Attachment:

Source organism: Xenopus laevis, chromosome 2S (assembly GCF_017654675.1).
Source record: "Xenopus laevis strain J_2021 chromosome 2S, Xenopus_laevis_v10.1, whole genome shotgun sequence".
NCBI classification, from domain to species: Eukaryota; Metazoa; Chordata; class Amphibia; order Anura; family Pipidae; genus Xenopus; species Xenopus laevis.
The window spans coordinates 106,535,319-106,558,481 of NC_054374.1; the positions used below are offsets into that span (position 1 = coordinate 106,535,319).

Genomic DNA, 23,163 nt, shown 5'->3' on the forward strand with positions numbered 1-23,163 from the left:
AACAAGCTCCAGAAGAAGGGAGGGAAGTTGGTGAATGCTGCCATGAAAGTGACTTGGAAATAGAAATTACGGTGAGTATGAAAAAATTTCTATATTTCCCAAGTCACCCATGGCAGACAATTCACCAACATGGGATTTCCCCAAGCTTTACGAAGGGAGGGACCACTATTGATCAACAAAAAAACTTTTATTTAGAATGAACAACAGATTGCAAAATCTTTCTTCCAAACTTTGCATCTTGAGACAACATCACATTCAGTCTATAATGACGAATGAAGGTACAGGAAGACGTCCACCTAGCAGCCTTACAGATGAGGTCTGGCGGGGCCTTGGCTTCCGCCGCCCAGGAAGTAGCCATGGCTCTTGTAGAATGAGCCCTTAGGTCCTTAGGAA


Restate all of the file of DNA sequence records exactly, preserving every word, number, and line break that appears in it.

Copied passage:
Source organism: Xenopus laevis, chromosome 2S (assembly GCF_017654675.1).
Source record: "Xenopus laevis strain J_2021 chromosome 2S, Xenopus_laevis_v10.1, whole genome shotgun sequence".
NCBI classification, from domain to species: Eukaryota; Metazoa; Chordata; class Amphibia; order Anura; family Pipidae; genus Xenopus; species Xenopus laevis.
The window spans coordinates 106,535,319-106,558,481 of NC_054374.1; the positions used below are offsets into that span (position 1 = coordinate 106,535,319).

Genomic DNA, 23,163 nt, shown 5'->3' on the forward strand with positions numbered 1-23,163 from the left:
AACAAGCTCCAGAAGAAGGGAGGGAAGTTGGTGAATGCTGCCATGAAAGTGACTTGGAAATAGAAATTACGGTGAGTATGAAAAAATTTCTATATTTCCCAAGTCACCCATGGCAGACAATTCACCAACATGGGATTTCCCCAAGCTTTACGAAGGGAGGGACCACTATTGATCAACAAAAAAACTTTTATTTAGAATGAACAACAGATTGCAAAATCTTTCTTCCAAACTTTGCATCTTGAGACAACATCACATTCAGTCTATAATGACGAATGAAGGTACAGGAAGACGTCCACCTAGCAGCCTTACAGATGAGGTCTGGCGGGGCCTTGGCTTCCGCCGCCCAGGAAGTAGCCATGGCTCTTGTAGAATGAGCCCTTAGGTCCTTAGGAA